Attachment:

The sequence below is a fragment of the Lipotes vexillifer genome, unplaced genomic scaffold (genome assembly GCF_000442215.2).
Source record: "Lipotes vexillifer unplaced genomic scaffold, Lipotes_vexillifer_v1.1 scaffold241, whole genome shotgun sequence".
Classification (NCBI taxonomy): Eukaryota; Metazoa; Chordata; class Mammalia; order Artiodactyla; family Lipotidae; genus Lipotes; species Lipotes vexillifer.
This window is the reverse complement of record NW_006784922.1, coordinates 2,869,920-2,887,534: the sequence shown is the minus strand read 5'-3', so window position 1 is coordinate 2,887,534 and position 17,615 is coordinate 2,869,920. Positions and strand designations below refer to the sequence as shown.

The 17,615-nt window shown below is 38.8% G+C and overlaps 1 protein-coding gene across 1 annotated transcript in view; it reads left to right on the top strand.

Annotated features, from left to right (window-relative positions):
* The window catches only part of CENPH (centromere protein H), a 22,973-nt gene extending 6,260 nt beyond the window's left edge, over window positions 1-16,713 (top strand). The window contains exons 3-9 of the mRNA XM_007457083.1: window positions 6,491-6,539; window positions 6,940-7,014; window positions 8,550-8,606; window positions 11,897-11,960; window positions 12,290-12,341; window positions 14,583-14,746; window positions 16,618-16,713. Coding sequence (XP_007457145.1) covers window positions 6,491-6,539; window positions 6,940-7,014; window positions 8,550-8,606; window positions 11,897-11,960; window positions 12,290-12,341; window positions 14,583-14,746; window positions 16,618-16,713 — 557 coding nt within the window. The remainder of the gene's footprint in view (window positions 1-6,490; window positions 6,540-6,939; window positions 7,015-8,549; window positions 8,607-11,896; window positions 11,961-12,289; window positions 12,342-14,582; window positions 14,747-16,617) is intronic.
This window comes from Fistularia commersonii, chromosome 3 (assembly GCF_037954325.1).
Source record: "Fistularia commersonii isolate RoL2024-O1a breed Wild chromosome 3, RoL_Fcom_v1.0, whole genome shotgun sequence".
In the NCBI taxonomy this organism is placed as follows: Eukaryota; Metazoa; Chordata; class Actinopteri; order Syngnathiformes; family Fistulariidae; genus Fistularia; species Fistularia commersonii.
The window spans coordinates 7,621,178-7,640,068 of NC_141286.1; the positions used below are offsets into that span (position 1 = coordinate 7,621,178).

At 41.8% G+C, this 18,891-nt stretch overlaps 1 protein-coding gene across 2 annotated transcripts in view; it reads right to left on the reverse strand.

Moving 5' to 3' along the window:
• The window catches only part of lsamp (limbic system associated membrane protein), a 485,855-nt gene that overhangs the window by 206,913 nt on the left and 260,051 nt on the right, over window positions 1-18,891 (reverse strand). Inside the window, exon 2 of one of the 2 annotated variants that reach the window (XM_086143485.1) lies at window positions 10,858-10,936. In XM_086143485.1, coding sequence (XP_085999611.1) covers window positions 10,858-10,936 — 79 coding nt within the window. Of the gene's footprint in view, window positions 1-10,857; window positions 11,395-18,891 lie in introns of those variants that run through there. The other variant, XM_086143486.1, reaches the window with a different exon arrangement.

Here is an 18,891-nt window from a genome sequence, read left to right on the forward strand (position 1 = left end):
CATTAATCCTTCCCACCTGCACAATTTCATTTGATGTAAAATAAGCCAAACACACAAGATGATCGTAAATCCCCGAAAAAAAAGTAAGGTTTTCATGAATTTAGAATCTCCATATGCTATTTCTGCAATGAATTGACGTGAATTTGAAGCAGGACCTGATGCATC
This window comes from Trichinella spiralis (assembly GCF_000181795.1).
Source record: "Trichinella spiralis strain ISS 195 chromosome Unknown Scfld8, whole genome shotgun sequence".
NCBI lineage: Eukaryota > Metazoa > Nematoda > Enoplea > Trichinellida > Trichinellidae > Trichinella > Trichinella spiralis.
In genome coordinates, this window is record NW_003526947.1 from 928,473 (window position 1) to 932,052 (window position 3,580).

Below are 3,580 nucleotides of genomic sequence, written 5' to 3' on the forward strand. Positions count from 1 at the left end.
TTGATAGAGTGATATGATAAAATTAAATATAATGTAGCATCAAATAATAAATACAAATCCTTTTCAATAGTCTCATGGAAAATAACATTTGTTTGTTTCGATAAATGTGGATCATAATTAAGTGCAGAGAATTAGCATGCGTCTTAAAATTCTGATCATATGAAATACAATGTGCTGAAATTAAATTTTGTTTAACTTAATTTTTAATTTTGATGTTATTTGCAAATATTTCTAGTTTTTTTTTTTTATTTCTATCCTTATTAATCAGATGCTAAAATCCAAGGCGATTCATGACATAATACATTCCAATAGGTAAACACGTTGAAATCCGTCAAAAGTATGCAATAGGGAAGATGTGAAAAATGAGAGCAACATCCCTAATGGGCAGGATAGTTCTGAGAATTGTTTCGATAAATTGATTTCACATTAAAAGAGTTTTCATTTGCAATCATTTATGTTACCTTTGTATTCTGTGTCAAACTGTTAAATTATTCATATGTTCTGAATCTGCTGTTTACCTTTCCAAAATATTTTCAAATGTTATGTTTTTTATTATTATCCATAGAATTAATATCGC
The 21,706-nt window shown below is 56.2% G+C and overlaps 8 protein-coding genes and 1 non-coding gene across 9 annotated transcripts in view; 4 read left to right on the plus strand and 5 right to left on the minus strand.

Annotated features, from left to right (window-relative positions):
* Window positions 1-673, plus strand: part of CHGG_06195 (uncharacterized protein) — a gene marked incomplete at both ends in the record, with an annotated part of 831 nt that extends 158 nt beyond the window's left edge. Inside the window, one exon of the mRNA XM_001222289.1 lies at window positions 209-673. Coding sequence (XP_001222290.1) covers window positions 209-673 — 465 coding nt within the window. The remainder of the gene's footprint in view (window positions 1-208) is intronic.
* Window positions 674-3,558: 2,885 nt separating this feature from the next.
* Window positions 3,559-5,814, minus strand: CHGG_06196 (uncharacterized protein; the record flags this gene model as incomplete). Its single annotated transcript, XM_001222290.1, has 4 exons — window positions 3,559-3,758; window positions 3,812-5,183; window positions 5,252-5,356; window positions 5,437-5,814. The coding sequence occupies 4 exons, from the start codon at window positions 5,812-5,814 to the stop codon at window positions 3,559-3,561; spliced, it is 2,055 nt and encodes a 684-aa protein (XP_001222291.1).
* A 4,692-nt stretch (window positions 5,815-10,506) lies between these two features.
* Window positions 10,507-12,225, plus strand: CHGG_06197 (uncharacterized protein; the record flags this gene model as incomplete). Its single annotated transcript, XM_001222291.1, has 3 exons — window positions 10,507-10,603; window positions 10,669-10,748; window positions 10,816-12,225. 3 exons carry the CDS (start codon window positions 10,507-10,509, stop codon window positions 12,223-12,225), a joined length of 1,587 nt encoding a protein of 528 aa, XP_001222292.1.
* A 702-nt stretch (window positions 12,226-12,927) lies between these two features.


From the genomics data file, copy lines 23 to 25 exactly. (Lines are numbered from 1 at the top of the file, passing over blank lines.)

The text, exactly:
The 21,706-nt window shown below is 56.2% G+C and overlaps 8 protein-coding genes and 1 non-coding gene across 9 annotated transcripts in view; 4 read left to right on the plus strand and 5 right to left on the minus strand.

Annotated features, from left to right (window-relative positions):
* Window positions 1-673, plus strand: part of CHGG_06195 (uncharacterized protein) — a gene marked incomplete at both ends in the record, with an annotated part of 831 nt that extends 158 nt beyond the window's left edge. Inside the window, one exon of the mRNA XM_001222289.1 lies at window positions 209-673. Coding sequence (XP_001222290.1) covers window positions 209-673 — 465 coding nt within the window. The remainder of the gene's footprint in view (window positions 1-208) is intronic.